“A self is not a constant, and we understand virtually nothing of what its persistence in time might mean. We do not know what perdures in the self and what is semelfactive, nor what is incidental or essential. We do not know what marks are left by the things we no longer remember, or when a memory persists in concealment and when it is gone forever. The idea of a person with a unitary self may come from what we have been told or have read than our own inner experience of human existence. Maybe another, clearer way of thinking about the variform nature of our being is possible: being as a participle and not as a noun. We do not know how far our way of talking about ourselves is distorted by our way of talking about others, or others’ way of talking about themselves or others, or to what degree the procedures involved in talking-about already distort or conceal our understanding.”

I’ve been unable to read The Man Without Qualities this week. Its questions about how our lives are related to history and how history shapes us, and how we permit history to happen to us, are simply too close to the marrow. It seems that each unfolding of history propels us in a further downward trajectory.

Houellebecq Strikes a Pose

In the latest issue of The Quarterly Conversation, Adrian Nathan West captures my  sentiment in the immediate aftermath of reading Michel Houellebecq’s Submission:

The worst fate a writer can suffer is to become a “writer”: for ease to eclipse inspiration, for fluency to allay the long struggle with words, for the dreadful void of the inchoate work to become schematic and ho-hum, like an instruction manual. Yet the writer-as-cultural-figure is an inevitable facet of the present, when the commodification of literature and the compression of news, entertainment, and what was once known as high culture into a vague but ubiquitous entity called “media” has led to writers vying for “exposure” alongside politicians and athletes.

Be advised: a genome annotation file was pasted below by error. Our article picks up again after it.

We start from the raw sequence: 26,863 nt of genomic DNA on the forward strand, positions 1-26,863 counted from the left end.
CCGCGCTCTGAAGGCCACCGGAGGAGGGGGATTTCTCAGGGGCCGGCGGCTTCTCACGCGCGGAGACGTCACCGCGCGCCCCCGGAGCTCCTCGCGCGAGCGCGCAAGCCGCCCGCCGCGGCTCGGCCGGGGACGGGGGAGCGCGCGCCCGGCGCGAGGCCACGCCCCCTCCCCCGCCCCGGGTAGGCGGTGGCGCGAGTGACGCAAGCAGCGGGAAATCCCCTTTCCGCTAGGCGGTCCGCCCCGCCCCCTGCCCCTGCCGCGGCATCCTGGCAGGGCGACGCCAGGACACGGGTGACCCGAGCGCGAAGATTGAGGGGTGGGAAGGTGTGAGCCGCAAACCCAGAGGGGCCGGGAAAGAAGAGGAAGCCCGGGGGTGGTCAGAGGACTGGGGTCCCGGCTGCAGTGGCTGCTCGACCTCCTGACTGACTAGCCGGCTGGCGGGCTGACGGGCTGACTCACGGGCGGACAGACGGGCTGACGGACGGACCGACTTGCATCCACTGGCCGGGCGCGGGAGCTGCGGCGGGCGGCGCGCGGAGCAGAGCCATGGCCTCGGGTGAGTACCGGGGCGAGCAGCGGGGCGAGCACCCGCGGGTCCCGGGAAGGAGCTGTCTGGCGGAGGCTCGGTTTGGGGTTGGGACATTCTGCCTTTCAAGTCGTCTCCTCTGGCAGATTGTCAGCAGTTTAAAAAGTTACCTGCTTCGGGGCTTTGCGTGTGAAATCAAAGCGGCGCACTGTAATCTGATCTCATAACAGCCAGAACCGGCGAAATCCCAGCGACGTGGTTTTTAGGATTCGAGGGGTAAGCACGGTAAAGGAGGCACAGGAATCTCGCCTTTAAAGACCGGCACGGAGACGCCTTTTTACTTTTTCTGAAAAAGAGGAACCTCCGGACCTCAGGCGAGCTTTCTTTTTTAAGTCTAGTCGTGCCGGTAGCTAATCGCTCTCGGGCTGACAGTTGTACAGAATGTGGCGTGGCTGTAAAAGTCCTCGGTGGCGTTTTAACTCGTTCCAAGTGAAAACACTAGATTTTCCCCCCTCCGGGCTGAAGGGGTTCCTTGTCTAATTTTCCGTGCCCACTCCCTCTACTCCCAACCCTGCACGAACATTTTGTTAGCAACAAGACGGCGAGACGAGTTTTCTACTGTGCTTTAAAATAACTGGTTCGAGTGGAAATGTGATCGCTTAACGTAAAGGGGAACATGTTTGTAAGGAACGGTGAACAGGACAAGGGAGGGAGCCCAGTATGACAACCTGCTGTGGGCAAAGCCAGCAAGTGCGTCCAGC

There are very few contemporary writers as lucid as Houellebecq on how neoliberal capitalism has woven itself into the affective, cultural and physical sites of everyday life. But in Submission, Houellebecq’s typical dejection is turned to shaky satire reminiscent of the naïve socio-cultural projections of Philip Roth.

Even minor Houellebecq is always worth reading, but it feels rather like his prominence as a ‘bad boy of letters’ has gone to his head and Submission is striking a pose, rather than the usual meandering but luminous exposition on this world we inhabit.